Mon, Feb 24, 2014 - Page 3 News List

FEATURE: Entrepreneur creates online method to make learning Mandarin child’s play

By Christie Chen  /  CNA, with staff writer

Taiwanese Internet entrepreneur Hsueh Shao-lan (薛曉嵐) developed her picture-based method of learning Chinese characters in the hopes that it would help her UK-raised children pick up the language.

Three years later, the mother of two has found that her “Chineasy” program has a huge fan following, with tens of thousands of users viewing her Facebook page to learn new words and phrases and ask their questions about learning Chinese.

“I hope to help those with a fear of Mandarin to get rid of those feelings,” Hsueh said in an interview on Thursday.

The visual system she developed won the Life-Enhancer of the Year award from the UK’s Wallpaper* magazine,” beating out high-profile nominees like Google Inc’s Google Glass and Singapore Airlines’ first and business-class seats.

Chineasy has also been shortlisted for London-based Design Museum’s Designs of the Year this year.

Harper Design will be bringing out a print and ebook version of Chineasy: The New Way to Read Chinese, and an interactive app is also on the way, the author said.

The Chineasy method turns characters and their radicals — the smaller elements that make up each Chinese character — into illustrations to make them less intimidating and more memorable for learners of Chinese as a foreign language.

The method starts with 12 basic radicals — or as Hsueh calls them, “building blocks” — before teaching characters and then phrases built with them.

Learning characters by their radicals is not a new approach: Millions of people in Taiwan and China learn them, akin almost to spelling English words with letters.

However, what separates Hsueh’s system from rote classroom learning are her eye-catching illustrations, creative story-telling and touch of humor.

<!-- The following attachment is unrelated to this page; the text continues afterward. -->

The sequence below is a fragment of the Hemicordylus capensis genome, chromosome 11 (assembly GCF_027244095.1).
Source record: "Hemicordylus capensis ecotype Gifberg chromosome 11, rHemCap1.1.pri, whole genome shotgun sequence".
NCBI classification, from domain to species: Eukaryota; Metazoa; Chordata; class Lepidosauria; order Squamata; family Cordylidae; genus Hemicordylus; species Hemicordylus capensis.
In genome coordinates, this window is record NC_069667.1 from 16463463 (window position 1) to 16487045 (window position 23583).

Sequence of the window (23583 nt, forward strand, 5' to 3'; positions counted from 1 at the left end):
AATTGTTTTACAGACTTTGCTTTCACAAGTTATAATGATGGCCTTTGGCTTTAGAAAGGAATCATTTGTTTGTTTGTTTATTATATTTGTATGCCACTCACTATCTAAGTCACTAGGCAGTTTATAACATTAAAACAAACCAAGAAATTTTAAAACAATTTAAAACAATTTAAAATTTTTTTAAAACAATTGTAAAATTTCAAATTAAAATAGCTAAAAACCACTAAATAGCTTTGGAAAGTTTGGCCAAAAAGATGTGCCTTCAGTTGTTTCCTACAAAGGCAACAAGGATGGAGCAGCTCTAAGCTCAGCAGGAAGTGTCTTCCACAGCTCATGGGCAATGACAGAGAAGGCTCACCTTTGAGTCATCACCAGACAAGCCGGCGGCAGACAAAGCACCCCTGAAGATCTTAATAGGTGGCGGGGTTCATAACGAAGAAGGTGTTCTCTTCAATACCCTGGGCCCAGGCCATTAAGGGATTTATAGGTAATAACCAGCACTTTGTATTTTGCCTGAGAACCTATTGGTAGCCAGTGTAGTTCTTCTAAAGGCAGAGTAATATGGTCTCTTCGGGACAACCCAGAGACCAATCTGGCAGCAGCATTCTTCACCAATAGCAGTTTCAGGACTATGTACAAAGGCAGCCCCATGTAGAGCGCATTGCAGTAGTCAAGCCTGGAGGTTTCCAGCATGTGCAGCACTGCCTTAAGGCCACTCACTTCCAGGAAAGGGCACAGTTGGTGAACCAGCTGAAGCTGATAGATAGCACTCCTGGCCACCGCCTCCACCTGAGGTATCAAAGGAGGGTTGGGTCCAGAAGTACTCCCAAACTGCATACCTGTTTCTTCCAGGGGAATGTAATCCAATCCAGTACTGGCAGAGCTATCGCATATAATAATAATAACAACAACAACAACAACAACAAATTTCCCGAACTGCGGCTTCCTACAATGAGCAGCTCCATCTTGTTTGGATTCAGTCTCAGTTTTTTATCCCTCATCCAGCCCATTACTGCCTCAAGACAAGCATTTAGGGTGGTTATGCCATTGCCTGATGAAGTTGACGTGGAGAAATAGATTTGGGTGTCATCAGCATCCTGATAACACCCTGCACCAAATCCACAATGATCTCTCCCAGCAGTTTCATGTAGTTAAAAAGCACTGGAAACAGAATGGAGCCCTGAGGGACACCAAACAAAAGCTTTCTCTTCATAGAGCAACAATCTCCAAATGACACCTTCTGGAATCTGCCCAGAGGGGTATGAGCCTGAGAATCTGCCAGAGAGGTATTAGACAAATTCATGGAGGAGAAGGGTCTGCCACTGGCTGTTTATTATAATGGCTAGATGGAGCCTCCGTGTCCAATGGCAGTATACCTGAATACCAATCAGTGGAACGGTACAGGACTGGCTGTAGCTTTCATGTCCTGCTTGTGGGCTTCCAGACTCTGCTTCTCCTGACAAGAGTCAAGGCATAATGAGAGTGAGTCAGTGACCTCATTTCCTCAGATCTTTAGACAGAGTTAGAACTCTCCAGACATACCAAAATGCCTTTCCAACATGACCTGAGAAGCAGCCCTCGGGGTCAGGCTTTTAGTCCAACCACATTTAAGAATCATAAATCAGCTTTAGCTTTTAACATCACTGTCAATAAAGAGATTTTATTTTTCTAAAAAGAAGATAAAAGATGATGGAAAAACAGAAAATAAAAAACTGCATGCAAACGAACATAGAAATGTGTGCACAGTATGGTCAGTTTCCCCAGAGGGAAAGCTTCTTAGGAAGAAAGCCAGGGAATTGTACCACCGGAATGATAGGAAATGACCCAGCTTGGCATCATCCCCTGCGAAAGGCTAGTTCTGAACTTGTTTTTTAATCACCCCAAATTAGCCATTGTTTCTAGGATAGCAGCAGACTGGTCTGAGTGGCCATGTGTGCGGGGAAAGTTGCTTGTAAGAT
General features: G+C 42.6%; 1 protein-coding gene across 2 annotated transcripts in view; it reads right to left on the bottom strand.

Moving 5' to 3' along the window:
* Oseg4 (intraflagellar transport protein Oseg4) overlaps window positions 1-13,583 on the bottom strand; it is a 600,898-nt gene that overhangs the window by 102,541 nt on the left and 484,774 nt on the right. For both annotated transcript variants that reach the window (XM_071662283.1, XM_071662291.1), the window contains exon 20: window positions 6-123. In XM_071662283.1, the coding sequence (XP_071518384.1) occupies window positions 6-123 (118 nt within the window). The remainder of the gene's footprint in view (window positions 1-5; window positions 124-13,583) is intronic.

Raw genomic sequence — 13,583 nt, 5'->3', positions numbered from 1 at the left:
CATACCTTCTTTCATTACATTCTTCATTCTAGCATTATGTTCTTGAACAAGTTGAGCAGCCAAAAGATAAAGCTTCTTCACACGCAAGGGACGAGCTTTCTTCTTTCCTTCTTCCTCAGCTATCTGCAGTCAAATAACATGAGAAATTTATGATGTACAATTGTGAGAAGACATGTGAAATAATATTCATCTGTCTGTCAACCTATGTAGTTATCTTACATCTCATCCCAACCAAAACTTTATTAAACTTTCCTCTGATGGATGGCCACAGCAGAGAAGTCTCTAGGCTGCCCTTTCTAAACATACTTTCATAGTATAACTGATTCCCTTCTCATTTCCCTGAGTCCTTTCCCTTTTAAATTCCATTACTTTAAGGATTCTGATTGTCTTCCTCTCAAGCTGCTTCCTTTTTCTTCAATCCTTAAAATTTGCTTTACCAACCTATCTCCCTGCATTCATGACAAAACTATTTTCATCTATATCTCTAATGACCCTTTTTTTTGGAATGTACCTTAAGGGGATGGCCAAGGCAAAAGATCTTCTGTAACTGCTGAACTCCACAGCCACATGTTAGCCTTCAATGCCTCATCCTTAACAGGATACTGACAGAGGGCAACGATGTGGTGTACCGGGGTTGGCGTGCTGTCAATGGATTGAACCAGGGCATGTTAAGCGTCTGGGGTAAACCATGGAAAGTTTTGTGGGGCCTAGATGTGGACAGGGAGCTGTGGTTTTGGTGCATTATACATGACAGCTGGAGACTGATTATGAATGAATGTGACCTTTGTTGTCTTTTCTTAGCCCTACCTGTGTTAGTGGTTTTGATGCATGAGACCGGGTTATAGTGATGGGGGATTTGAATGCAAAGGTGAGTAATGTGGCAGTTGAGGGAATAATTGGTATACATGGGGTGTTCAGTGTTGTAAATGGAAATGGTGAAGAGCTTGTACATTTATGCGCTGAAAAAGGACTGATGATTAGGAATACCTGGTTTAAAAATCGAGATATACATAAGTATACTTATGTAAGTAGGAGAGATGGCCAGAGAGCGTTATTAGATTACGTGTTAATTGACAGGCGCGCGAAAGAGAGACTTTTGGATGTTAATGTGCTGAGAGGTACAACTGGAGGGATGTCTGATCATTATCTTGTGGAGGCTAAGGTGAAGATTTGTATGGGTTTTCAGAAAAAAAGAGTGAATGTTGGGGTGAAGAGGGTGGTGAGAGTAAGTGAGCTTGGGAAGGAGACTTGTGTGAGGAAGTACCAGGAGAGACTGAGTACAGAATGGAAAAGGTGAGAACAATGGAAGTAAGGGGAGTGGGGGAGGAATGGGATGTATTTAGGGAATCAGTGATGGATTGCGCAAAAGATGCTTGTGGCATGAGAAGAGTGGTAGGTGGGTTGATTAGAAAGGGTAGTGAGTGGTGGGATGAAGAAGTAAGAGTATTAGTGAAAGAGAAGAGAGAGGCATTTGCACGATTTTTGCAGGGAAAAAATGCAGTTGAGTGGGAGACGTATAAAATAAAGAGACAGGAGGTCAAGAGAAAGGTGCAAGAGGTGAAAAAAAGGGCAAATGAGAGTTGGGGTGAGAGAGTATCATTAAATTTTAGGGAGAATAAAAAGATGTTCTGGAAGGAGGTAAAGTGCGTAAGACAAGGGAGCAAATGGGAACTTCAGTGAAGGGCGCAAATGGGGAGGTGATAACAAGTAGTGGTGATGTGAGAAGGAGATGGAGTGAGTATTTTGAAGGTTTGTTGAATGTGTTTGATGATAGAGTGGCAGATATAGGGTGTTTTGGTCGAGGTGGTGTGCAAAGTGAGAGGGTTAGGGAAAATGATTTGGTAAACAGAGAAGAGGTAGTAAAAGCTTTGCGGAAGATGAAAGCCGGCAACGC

For example, in Chineasy, the radical for “person” (ren, 人) — a wishbone-shape made from lines that start opposite one another and move up to converge at the top — has had a bright red face added on top and red shoes at the bottom to clearly link the character to its meaning. For the radical for “mouth” (kou, 口) — a square shape — teeth and a tongue have been added on the inside.

As if the program is not appealing enough already, the illustrations are offered for free on Hsueh’s Web site and Facebook.

A team of about a dozen people, including illustrators and animators, has so far illustrated about 450 characters and phrases — a third of what Hsueh plans to accomplish, at least for now.

Hsueh left Taiwan for the UK in 2001 to study at the University of Cambridge.

She settled down there, working as an entrepreneur and venture capitalist while raising her two children, now aged nine and 11.

A few years ago, she found herself struggling to teach her native language to her children.

“They thought it was too hard and were not interested,” Hsueh said. “I tried many ways, but none of them worked, so I thought maybe I should think of something myself.”

The method she developed has received worldwide attention from media including the Financial Times and BBC, which caught wind of her unique approach after a TED talk she gave in California last year.

It is difficult to develop appealing illustrations for educational purposes, and Hsueh and her collaborators sometimes had to go through 20 versions of a character illustration before finding the right one.

“Giving birth to a character is like giving birth to a child,” Hsueh said.

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